ROGER CARTER, who died in December, was one of the founders of the Britain Tanzania Society (BTS) and built it up over the years into the significant organisation it has now become. He originally graduated in Natural Sciences and Economics from Cambridge and then, in the 30’s, worked with an educational settlement during the depression. He later helped the Quakers in Germany to assist people wanting to leave the country and was himself on the last train from Berlin before the second world war began. From 1964 to 1976 he was in Tanzania, firstly as an Educational Planner in the Ministry of Education, and later at the University, helping in the development of the Department of Engineering.

(Thank you Nick Carter for giving me this information. A much fuller obituary has been published in the BTS Newsletter. Readers wishing to see this are invited to contact the editor, Julian Marcus at e-mail address: xxomitted to avoid spamxx – Editor).

DR FREDERICK THOMAS KASSULAMEMBA (61) who had a long career in secondary education in Tanzania from 1971 onwards took his PhD at Reading University. He then became a lecturer in the Foreign Languages and Linguistics Department of the University of Dar es Salaam and later worked on education with underprivileged ethnic minority children in England. He died on October 3. (Thank you Ken Mpopo for this – Editor).

MRS RUTH JASON KESSI (68) died in a hospital in Geneva on 26th October from breast cancer which she had been battling against for two years. She was a teacher and had taught in many countries including Russia where she married her husband Jason. She was also a member of the Britain Tanzania Society. Prof. Esther Mwaikambo writes that she was a woman of strong character, courageous and highly principled. Her body was cremated in Geneva and the ashes were spread in the gardens of her homes in Marangu and Dar es Salaam and in the Indian Ocean near her beach plot.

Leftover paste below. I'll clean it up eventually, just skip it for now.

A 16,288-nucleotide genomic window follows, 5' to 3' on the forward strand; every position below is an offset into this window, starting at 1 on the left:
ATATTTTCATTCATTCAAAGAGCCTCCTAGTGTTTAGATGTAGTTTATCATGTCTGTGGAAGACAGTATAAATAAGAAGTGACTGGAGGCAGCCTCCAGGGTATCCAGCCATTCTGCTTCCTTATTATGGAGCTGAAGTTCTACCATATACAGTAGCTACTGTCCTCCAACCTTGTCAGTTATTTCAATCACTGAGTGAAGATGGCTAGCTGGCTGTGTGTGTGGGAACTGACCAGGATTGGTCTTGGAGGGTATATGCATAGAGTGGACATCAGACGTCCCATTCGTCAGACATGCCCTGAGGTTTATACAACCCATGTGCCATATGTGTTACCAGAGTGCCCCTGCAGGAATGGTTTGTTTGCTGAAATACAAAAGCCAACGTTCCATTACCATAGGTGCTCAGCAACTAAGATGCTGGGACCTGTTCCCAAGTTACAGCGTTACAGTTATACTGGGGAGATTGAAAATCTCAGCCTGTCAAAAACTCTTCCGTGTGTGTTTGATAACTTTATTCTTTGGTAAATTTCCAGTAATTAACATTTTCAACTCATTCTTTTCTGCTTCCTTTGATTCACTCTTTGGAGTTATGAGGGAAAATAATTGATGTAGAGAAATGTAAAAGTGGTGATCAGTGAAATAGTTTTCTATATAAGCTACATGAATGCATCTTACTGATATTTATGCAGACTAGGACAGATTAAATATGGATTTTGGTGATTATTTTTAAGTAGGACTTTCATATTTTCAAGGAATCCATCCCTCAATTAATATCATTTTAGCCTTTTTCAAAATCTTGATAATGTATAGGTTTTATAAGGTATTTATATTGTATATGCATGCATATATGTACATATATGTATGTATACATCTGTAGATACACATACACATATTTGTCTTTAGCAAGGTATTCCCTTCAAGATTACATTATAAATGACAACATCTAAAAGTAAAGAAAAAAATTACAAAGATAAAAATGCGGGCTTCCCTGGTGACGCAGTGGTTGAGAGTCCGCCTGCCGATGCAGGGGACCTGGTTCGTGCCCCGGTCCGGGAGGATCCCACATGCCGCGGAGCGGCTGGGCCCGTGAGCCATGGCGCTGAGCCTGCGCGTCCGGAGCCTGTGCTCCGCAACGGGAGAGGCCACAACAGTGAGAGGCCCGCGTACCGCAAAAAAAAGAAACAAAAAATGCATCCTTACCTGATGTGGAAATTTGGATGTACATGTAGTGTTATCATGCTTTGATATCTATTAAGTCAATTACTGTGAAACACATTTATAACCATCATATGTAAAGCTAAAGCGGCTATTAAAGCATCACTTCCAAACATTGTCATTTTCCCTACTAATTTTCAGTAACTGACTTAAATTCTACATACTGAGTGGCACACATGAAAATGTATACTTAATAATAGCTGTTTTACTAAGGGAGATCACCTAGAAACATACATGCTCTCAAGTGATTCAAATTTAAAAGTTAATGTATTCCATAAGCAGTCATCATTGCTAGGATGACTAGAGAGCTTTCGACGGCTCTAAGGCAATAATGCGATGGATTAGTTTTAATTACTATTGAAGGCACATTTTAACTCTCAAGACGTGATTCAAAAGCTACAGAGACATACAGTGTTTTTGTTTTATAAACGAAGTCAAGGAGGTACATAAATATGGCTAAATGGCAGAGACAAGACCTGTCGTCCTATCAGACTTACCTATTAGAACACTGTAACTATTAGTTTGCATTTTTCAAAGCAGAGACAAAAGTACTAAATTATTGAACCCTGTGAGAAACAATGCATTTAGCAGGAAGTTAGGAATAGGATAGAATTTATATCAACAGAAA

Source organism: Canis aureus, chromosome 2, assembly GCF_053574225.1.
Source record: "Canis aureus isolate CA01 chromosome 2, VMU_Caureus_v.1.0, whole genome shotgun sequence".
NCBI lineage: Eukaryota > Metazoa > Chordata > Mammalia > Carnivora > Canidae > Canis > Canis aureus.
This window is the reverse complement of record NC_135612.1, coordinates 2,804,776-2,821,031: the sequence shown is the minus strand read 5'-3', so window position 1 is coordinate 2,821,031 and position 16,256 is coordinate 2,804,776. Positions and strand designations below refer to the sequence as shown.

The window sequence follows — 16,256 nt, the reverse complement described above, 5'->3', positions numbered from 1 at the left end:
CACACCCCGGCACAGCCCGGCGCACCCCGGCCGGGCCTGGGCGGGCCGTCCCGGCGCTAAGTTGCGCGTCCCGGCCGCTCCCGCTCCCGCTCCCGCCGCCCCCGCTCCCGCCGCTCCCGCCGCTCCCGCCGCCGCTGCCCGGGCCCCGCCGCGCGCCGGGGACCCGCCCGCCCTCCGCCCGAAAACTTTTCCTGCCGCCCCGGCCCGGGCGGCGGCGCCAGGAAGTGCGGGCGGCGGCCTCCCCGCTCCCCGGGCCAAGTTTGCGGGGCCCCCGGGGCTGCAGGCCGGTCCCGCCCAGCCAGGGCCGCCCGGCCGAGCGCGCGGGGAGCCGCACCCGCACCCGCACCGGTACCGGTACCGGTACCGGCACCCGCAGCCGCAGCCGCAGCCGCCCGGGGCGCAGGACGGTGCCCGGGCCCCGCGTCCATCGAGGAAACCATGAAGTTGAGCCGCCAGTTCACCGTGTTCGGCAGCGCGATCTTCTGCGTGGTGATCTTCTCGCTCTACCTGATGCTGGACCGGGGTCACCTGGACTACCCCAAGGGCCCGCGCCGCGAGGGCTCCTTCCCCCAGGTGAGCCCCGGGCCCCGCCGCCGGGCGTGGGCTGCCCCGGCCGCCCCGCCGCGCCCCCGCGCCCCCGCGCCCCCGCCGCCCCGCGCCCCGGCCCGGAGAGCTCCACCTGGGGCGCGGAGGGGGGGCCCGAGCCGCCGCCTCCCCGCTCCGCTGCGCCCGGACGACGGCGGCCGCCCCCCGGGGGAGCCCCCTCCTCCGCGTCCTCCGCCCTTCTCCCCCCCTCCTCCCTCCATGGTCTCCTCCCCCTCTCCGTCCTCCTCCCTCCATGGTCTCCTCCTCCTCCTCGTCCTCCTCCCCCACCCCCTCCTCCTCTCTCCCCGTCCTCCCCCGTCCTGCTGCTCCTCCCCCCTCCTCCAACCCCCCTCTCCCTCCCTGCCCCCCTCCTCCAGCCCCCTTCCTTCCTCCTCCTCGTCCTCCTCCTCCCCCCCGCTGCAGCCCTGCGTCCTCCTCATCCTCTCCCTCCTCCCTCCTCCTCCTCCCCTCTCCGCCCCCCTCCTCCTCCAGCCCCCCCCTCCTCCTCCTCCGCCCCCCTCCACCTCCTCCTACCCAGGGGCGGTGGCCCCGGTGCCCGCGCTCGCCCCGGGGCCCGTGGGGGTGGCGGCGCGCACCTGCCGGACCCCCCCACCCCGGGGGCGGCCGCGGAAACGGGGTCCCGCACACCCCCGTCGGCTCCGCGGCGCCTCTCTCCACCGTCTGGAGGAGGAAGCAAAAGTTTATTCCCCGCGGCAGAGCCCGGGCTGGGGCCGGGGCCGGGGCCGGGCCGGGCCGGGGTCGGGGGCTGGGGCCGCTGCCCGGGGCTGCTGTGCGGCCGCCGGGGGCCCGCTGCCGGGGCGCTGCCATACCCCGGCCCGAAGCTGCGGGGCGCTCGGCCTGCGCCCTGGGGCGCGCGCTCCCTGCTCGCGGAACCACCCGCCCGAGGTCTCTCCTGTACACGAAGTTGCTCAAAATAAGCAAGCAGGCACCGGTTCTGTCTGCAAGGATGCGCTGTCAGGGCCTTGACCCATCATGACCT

MRS SOPHIA MUSTAFA (82), one of the most famous freedom fighters of Asian origin in the 1950s died in Toronto on September 1 after a short illness. Known in Tanzania as ‘Mama Sophia’ she lived in Arusha from about 1950 to 1980 and played a huge role in helping nationalists led by Mwalimu Nyerere to gain independence for Tanzania in 1961. She was elected an MP in the 1960’s, representing both Arusha and Moshi districts – Guardian.

FATHER GEOFF SWEENEY, who died in December 2004, first went to Tanzania as a missionary in 1945 and worked in the country for 50 years. He was essentially a pastoral man in Bukoba and Singida dioceses where his little white Suzuki became a familiar sight on the rough roads of the area. He grew to love the people and they loved him. From 1987 to 1990 he took over as guestmaster in the Regional House at Nyegezi. (Thank you John Sankey for sending this – Editor).


Edited by John Cooper-Poole (UK) and Marion Doro (USA)

. Piers McGrandle. Continuum, 2004. ISBN 0 8264 7123 4 h/b £16.99.

‘Trevor meant nothing to people of my generation; he is as relevant to them as the Campaign for Nuclear Disarmament and the three day week’

So Piers McGrandle starts his biography of Trevor Huddleston. It was a sentence that brought me up short. To people of my generation, Trevor was a household word, the scourge of apartheid, a highly political presence in Stepney and subsequently Archbishop of the Indian Ocean. He was also an unyielding critic of anyone who could not recognize that the one subject which could not be discussed objectively was the sin of apartheid. In spite of some 30 years of friendship, I fell victim to his wrath when treading the BBC’s path of objectivity at the World Service. Continue reading